Dobrá Voda Castle Ruins

Dobrá Voda, Slovakia

The Dobrá Voda castle was built on the site of an earlier castle in the first quarter of 13th century in the mountainous terrain on one of the roads that cross the crest of a small Carpathian Mountains. It was first time mentioned in 1263. In ancient times, the castle formed an elongated structure of the palace, which was close to both sides of the four-sided tower, a palace located on the southeast side of the associated itself another part of the castle chapel ending. The castle, originally the property of the king, became the property Stibors Stiborice in the 14th century and since 1436 it was in the possession of family Orszagh.

In the end of 16th century castle owners started to secure the gate and restored the lower court, where they added a few strongholds in the fortification wall. The uprising of Francis II. Rákóczi (d. 1703) badly damaged Dobrá Voda castle and it was burned in 1762. After that it was a prison.



Your name


Dobrá Voda, Slovakia
See all sites in Dobrá Voda


Founded: 13th century
Category: Ruins in Slovakia


4.7/5 (based on Google user reviews)

User Reviews

Peter K (2 years ago)
Výlet na hrad Dobrá Voda sme spojili s výletom na neďalekú zrúcaninu kláštora Sv. Kataríny - Katarínka. Odporúčam toto spojenie, lebo samotná prechádzka na hrad Dobrá Voda je krátka. Ak zaparkujete v kopci pri cintoríne v obci Dobrá Voda, tak do 25 minút ste po červenej značke na hrade. Boli sme tu v zime, takže stromy boli bez listov, ale aj tak sme hrad zbadali až keď sme sa priblížili asi na 50 metrov. Toto ma dosť na našich zrúcaninách mrzí. Neviem či je to strach z rôznych pseudoochranárskych aktivistov a združení, ale okolie stredovekých hradov nebolo v minulosti nikdy zalesnené. Mnohé naše pekné hrady sú zarastené stromami a z diaľky neviditeľné. A výhľad z nich je tiež obmenzený aj keď sú na vyvýšených miestach. Samotný hrad bol v minulosti jedným z tých väčších a aj dnes je jednoduché si predstaviť ako vyzeral. Len by to chcelo pár ľudí s motorovými pílami, aby hrad v lese zviditeľnili. Štát by s tým mal začať niečo robiť.
Martin Polacek (3 years ago)
Very nice place in the woods, several fireplaces, accessible for bikes and childrens strollers. Castles ruins are much bigger than seems
Lubko Chabada (3 years ago)
Miroslav Hurban (3 years ago)
Very nice place for family and friends trip with places to prepare a fire and have a meal. Nice view. Still surprised how many places are worth repairing and taking care off.
Peter Žido (4 years ago)
Beautiful nature and ruins. Unfortunately, the state of ruins is getting worse and worse. Suitable for kids. Easy to access.
Powered by Google

Featured Historic Landmarks, Sites & Buildings

Historic Site of the week

Heraclea Lyncestis

Heraclea Lyncestis was an ancient Greek city in Macedon, ruled later by the Romans. It was founded by Philip II of Macedon in the middle of the 4th century BC. The city was named in honor of the mythological hero Heracles. The name Lynkestis originates from the name of the ancient kingdom, conquered by Philip, where the city was built.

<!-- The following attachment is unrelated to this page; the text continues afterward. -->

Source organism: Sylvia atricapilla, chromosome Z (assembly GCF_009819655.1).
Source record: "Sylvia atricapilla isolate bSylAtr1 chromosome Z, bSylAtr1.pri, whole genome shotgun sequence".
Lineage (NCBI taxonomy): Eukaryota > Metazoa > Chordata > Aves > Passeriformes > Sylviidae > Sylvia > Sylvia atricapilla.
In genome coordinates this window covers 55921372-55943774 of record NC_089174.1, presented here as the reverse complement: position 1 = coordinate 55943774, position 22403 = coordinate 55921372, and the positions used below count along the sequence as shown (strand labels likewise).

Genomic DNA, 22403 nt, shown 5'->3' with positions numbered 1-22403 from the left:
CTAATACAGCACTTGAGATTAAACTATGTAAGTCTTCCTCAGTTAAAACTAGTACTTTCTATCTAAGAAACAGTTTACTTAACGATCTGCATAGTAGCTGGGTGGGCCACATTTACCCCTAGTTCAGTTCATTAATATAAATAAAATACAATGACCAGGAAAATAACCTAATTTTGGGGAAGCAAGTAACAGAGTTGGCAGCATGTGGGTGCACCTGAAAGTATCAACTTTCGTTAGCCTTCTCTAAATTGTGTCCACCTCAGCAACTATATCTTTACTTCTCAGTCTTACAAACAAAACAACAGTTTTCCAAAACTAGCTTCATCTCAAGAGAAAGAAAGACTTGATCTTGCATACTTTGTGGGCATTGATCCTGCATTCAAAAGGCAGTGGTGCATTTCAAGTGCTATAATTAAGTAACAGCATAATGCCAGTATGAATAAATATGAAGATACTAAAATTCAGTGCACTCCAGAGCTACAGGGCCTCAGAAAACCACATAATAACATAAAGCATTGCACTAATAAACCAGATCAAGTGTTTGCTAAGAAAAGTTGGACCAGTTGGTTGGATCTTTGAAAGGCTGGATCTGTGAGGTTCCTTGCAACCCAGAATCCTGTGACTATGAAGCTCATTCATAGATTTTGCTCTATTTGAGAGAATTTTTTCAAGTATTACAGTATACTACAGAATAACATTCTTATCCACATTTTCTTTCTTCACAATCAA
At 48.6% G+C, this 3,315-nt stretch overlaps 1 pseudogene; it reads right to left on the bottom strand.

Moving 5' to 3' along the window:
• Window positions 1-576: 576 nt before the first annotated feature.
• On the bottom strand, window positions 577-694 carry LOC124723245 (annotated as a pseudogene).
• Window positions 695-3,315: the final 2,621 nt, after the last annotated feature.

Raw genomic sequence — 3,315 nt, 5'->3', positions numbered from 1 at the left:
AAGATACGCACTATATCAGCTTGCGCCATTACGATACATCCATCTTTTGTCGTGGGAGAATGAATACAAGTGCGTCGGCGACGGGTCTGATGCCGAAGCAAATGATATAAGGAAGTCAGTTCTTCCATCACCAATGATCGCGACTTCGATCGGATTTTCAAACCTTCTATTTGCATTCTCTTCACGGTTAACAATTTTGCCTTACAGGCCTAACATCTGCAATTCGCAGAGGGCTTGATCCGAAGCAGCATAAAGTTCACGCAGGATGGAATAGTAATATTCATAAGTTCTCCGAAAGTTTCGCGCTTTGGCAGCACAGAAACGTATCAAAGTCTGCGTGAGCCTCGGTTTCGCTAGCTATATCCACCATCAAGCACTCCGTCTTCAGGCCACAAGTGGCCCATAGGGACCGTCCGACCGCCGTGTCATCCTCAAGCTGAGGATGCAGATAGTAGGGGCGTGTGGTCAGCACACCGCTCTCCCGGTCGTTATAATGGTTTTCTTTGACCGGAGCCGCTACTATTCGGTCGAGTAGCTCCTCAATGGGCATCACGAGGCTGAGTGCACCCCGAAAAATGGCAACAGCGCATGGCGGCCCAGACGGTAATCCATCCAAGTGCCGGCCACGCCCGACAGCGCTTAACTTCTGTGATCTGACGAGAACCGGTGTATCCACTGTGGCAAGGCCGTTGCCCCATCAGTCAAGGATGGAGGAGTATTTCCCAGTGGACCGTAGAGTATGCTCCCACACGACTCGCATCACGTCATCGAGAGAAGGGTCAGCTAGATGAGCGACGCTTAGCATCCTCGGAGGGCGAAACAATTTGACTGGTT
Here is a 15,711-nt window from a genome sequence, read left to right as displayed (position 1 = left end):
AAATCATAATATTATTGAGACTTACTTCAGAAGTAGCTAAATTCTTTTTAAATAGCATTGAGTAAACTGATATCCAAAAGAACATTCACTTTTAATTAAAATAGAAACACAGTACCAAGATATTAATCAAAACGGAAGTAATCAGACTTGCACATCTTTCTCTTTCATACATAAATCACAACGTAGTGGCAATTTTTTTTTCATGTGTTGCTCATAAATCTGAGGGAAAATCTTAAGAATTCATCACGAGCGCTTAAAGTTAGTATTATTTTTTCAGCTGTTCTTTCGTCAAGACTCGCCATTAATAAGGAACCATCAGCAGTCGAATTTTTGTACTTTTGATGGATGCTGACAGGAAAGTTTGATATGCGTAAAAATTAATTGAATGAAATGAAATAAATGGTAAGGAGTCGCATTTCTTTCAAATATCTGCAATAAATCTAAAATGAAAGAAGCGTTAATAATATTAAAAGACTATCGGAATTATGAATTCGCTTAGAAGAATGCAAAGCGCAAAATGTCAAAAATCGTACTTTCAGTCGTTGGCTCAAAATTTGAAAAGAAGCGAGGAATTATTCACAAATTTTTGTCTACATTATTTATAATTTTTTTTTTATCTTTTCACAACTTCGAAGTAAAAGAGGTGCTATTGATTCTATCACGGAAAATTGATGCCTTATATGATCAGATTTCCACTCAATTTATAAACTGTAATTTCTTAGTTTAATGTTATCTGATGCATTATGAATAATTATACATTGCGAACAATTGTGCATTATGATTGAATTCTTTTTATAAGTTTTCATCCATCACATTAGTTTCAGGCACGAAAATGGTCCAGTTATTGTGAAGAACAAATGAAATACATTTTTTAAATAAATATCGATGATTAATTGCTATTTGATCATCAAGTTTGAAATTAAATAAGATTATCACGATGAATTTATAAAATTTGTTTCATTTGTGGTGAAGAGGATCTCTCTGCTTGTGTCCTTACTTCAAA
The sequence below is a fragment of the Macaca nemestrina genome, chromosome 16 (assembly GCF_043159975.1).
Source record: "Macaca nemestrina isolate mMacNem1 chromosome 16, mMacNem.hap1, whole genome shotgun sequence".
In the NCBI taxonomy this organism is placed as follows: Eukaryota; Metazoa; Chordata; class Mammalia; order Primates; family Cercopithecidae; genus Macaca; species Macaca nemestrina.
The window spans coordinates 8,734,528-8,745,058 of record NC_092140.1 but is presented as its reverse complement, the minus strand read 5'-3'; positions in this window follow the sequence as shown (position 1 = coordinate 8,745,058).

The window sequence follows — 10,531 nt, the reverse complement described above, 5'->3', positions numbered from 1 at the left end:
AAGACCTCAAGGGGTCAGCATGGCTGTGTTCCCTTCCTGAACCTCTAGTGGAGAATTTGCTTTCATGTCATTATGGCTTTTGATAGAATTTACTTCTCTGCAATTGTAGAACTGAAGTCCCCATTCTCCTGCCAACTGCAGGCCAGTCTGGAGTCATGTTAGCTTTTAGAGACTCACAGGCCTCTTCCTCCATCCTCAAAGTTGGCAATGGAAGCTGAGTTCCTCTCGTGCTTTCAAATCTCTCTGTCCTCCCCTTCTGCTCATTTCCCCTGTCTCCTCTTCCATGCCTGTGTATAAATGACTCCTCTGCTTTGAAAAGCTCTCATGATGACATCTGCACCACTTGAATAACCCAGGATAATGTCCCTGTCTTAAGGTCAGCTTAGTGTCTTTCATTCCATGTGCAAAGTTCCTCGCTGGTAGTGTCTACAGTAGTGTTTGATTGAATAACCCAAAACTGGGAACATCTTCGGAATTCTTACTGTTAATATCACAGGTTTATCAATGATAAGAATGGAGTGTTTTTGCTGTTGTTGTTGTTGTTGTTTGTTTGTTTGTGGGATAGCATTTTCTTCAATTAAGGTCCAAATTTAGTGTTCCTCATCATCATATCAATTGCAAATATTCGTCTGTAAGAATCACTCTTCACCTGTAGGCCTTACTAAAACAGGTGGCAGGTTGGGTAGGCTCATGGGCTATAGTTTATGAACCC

Heraclea was a strategically important town during the Hellenistic period, as it was at the edge of Macedon"s border with Epirus to the west and Paeonia to the north, until the middle of the 2nd century BC, when the Romans conquered Macedon and destroyed its political power. The main Roman road in the area, Via Egnatia went through Heraclea, and Heraclea was an important stop. The prosperity of the city was maintained mainly due to this road.

The Roman emperor Hadrian built a theatre in the center of the town, on a hill, when many buildings in the Roman province of Macedonia were being restored. It began being used during the reign of Antoninus Pius. Inside the theatre there were three animal cages and in the western part a tunnel. The theatre went out of use during the late 4th century AD, when gladiator fights in the Roman Empire were banned, due to the spread of Christianity, the formulation of the Eastern Roman Empire, and the abandonment of, what was then perceived as, pagan rituals and entertainment.

Late Antiquity and Byzantine periods

In the early Byzantine period (4th to 6th centuries AD) Heraclea was an important episcopal centre. A small and a great basilica, the bishop"s residence, and a funerary basilica and the necropolis are some of the remains of this period. Three naves in the Great Basilica are covered with mosaics of very rich floral and figurative iconography; these well preserved mosaics are often regarded as fine examples of the early Christian art period.

The city was sacked by Ostrogoth/Visigoth forces, commanded by Theodoric the Great in 472 AD and again in 479 AD. It was restored in the late 5th and early 6th century. When an earthquake struck in 518 AD, the inhabitants of Heraclea gradually abandoned the city. Subsequently, at the eve of the 7th century, the Dragovites, a Slavic tribe pushed down from the north by the Avars, settled in the area. The last coin issue dates from ca. 585, which suggests that the city was finally captured by the Slavs. As result, in place of the deserted city theatre several huts were built.

The Episcopacy Residence was excavated between 1970 and 1975. The western part was discovered first and the southern side is near the town wall. The luxury rooms are located in the eastern part. The 2nd, 3rd and 4th rooms all have mosaic floors. Between the 3rd and 4th rooms there is a hole that led to the eastern entrance of the residence. The hole was purposefully created between the 4th and 6th century.